u.foo = "test";
u.setType("foo");
lib.some_method(u);

4.4. Using Pointers

JNA offers a Pointer abstraction that helps to deal with APIs declared with untyped pointer – typically a void *. This class offers methods that allow read and write access to the underlying native memory buffer, which has obvious risks.

Before start using this class, we must be sure we clearly understand who “owns” the referenced memory at each time. Failing to do so will likely produce hard to debug errors related to memory leaks and/or invalid accesses.

Assuming we know what we're doing (as always), let's see how we can use the well-known malloc() and free() functions with JNA, used to allocate and release a memory buffer. First, let's again create our wrapper interface:

public interface StdC extends Library {
    StdC INSTANCE = // ... instance creation omitted
    Pointer malloc(long n);
    void free(Pointer p);
}

Now, let's use it to allocate a buffer and play with it:

StdC lib = StdC.INSTANCE;
Pointer p = lib.malloc(1024);
p.setMemory(0l, 1024l, (byte) 0);
lib.free(p);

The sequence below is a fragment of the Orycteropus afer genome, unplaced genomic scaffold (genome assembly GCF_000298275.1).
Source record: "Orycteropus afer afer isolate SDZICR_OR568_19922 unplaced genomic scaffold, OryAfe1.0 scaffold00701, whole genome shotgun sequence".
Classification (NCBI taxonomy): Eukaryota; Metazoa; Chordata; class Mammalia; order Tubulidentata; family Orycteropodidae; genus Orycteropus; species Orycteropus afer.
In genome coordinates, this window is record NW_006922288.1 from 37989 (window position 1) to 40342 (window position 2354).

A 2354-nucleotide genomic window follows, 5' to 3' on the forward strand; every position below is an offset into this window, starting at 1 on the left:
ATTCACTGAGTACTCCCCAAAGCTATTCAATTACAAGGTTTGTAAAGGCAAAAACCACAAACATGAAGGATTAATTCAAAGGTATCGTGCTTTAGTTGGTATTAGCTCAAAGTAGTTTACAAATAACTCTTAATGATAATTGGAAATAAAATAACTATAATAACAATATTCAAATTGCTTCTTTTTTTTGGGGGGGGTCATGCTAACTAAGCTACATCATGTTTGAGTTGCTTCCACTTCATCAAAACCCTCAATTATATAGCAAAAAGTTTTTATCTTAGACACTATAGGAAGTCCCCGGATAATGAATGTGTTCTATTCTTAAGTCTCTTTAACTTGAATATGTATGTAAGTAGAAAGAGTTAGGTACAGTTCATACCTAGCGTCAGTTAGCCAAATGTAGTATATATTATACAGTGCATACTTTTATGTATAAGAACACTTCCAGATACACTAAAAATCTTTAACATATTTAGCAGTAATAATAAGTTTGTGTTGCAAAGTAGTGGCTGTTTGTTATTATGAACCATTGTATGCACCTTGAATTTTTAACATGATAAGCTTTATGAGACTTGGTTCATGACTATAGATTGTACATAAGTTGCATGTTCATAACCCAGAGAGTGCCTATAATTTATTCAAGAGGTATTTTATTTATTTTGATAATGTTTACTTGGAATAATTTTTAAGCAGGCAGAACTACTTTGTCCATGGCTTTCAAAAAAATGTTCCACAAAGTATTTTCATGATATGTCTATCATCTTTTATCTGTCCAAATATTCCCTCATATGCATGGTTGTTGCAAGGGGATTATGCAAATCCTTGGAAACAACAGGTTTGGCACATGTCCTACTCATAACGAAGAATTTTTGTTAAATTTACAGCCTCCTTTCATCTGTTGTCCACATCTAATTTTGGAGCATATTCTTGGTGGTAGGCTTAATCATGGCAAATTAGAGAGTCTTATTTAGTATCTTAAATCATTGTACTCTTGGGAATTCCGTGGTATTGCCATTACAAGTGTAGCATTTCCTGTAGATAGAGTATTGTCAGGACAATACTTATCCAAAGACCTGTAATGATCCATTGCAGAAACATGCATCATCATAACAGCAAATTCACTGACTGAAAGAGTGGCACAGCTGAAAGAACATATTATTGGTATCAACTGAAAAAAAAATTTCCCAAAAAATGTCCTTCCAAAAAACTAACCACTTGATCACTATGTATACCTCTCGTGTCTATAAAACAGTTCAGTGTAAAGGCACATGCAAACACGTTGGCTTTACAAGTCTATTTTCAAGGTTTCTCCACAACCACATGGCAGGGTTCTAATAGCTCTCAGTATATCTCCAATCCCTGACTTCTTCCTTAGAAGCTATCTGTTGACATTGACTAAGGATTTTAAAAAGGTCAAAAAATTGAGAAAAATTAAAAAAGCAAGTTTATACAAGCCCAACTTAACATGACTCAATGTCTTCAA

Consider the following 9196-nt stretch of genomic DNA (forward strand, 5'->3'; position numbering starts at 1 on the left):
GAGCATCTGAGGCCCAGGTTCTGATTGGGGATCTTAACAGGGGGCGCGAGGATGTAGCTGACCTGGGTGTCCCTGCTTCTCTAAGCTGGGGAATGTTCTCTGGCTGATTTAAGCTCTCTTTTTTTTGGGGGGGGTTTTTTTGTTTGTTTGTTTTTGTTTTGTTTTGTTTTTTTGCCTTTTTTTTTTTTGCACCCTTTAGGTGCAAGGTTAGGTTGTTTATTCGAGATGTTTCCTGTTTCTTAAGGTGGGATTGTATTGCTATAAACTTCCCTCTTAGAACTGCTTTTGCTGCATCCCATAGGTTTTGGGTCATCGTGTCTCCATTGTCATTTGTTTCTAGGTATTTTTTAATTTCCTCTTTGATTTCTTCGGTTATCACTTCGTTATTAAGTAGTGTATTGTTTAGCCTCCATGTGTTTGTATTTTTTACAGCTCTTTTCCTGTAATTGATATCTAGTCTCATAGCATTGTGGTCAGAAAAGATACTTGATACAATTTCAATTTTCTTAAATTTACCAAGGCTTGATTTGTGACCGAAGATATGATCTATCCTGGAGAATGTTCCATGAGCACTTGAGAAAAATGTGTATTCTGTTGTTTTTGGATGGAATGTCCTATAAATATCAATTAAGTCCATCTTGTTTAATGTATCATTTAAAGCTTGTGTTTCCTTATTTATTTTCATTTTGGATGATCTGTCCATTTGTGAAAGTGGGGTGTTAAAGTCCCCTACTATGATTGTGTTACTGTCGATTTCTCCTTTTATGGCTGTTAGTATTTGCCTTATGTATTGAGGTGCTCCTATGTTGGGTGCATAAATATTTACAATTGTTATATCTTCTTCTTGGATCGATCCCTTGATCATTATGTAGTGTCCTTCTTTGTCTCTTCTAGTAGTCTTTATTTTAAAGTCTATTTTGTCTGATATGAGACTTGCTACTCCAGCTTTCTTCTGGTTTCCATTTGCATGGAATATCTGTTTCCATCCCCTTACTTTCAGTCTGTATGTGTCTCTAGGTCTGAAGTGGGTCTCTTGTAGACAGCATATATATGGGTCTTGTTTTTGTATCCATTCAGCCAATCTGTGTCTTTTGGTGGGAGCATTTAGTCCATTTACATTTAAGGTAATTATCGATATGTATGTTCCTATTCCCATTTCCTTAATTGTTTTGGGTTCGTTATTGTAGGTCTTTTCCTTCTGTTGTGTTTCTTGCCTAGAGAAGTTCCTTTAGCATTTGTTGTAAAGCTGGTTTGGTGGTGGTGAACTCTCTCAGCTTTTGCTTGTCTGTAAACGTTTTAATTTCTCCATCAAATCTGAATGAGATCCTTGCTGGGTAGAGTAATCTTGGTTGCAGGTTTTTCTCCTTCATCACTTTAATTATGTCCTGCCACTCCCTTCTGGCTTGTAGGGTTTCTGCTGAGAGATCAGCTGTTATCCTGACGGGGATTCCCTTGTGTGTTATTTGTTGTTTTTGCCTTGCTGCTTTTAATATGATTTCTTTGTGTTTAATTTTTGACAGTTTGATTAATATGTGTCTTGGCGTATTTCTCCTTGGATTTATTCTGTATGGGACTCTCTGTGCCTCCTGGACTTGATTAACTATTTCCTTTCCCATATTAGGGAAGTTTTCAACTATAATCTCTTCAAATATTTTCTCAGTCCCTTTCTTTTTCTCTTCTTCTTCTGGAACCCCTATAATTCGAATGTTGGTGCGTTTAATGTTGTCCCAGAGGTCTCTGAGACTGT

The setMemory() method just fills the underlying buffer with a constant byte value (zero, in this case). Notice that the Pointer instance has no idea to what it is pointing to, much less its size. This means that we can quite easily corrupt our heap using its methods.

We'll see later how we can mitigate such errors using JNA's crash protection feature.

4.5. Handling Errors

Old versions of the standard C library used the global errno variable to store the reason a particular call failed. For instance, this is how a typical open() call would use this global variable in C:

int fd = open("some path", O_RDONLY);
if (fd < 0) {
    printf("Open failed: errno=%d\n", errno);
    exit(1);
}

Of course, in modern multi-threaded programs this code would not work, right? Well, thanks to C's preprocessor, developers can still write code like this and it will work just fine. It turns out that nowadays, errno is a macro that expands to a function call:

// ... excerpt from bits/errno.h on Linux
#define errno (*__errno_location ())

// ... excerpt from <errno.h> from Visual Studio
#define errno (*_errno())

Now, this approach works fine when compiling source code, but there's no such thing when using JNA. We could declare the expanded function in our wrapper interface and call it explicitly, but JNA offers a better alternative: LastErrorException.